All the dirt, news, culture and commentary for Oklahoma's second century.

WICKEDNESS OR WEAKNESS: Kendrick Lamar bares all in new album

amazon.com
Capital City Barbershop ad
Rusty's Score
4.5
4.5 Rustys

ALBUM REVIEW: Kendrick Lamar's DAMN.

Is it wickedness or weakness? You decide.

Four studio albums in and we still don’t know who Kendrick Lamar is. And neither does he.

Anxious elation is brought forward from the journey of discovering what an artist is capable of or who that artist perceives their image to be on a body of work. David Bowie was known for his stark differences between albums while reinventing himself by using stage personas to have different vessels to write out of as to never become stale. (Bowie even said that Kendrick’s last album To Pimp a Butterfly largely inspired him during the creation of his final swan-song album Blackstar).

DAMN. is an exploration of Kendrick’s duality as a black man at age 29. It’s framed around an elongated instance of conjured post-mortem where his emotions become personified as characters in songs.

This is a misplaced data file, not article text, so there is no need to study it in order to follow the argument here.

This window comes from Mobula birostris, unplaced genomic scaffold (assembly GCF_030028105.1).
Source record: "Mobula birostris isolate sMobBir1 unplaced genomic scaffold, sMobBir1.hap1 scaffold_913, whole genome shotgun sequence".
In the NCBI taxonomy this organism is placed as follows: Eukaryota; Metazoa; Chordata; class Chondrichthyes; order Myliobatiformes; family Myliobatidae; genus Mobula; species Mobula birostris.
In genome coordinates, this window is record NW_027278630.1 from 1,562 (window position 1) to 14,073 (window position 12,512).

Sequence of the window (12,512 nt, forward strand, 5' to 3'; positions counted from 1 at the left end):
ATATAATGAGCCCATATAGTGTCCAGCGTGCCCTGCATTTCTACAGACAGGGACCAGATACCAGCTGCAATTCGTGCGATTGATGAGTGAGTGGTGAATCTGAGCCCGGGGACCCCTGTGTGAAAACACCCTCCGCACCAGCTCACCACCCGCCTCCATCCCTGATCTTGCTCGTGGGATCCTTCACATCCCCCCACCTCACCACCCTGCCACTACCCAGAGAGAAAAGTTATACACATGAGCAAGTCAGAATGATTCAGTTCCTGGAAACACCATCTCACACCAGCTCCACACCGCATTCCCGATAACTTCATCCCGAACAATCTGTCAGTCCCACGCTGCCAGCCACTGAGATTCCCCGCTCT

It intentionally takes abrupt thematic turns with every new track — sometimes multiple times within the same track. (i.e. extravagant braggadocio verses with a chorus that preaches humility and grateful attitude on “HUMBLE.”

Every track is sidelined by directly conflicting emotions and topics to precisely replicate a constantly doubted and challenged mindset. The dream-pop crooning à la Cocteau Twins meets cloud-rap and psychedelic-pop on “PRIDE.” before being pistol-whipped by the celebratory ignorance of “HUMBLE.” Paradoxically shifting every track that follows with distinct vocal delivery, rhyme patterns and instrumentation. “Wickedness or weakness” is the juxtaposition phrase used to differentiate everything hereinafter.

It features his most confident rapping to date while simultaneously being his least conceptually straightforward album yet his most accessible musically.